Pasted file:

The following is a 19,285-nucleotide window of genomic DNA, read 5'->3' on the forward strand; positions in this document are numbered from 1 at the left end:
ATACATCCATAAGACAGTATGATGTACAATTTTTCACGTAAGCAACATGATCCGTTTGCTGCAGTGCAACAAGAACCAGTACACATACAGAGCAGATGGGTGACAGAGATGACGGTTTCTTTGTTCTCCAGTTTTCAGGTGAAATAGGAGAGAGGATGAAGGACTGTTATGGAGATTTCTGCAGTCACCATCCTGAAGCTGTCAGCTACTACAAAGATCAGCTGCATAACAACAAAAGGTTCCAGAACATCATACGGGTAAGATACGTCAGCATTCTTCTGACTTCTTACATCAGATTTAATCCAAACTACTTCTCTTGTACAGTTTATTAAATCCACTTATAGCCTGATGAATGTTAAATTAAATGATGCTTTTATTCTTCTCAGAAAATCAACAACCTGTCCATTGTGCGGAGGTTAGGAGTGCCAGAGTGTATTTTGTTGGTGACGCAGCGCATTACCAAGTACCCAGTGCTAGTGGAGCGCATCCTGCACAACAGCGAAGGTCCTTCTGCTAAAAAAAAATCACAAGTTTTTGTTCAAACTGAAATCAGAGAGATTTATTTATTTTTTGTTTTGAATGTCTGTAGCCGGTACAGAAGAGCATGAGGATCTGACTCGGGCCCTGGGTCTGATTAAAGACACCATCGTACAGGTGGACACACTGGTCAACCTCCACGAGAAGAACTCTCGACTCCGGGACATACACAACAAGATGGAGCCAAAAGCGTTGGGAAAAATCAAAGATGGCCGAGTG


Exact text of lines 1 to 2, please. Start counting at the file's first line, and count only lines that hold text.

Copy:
The following is a 19,285-nucleotide window of genomic DNA, read 5'->3' on the forward strand; positions in this document are numbered from 1 at the left end:
ATACATCCATAAGACAGTATGATGTACAATTTTTCACGTAAGCAACATGATCCGTTTGCTGCAGTGCAACAAGAACCAGTACACATACAGAGCAGATGGGTGACAGAGATGACGGTTTCTTTGTTCTCCAGTTTTCAGGTGAAATAGGAGAGAGGATGAAGGACTGTTATGGAGATTTCTGCAGTCACCATCCTGAAGCTGTCAGCTACTACAAAGATCAGCTGCATAACAACAAAAGGTTCCAGAACATCATACGGGTAAGATACGTCAGCATTCTTCTGACTTCTTACATCAGATTTAATCCAAACTACTTCTCTTGTACAGTTTATTAAATCCACTTATAGCCTGATGAATGTTAAATTAAATGATGCTTTTATTCTTCTCAGAAAATCAACAACCTGTCCATTGTGCGGAGGTTAGGAGTGCCAGAGTGTATTTTGTTGGTGACGCAGCGCATTACCAAGTACCCAGTGCTAGTGGAGCGCATCCTGCACAACAGCGAAGGTCCTTCTGCTAAAAAAAAATCACAAGTTTTTGTTCAAACTGAAATCAGAGAGATTTATTTATTTTTTGTTTTGAATGTCTGTAGCCGGTACAGAAGAGCATGAGGATCTGACTCGGGCCCTGGGTCTGATTAAAGACACCATCGTACAGGTGGACACACTGGTCAACCTCCACGAGAAGAACTCTCGACTCCGGGACATACACAACAAGATGGAGCCAAAAGCGTTGGGAAAAATCAAAGATGGCCGAGTG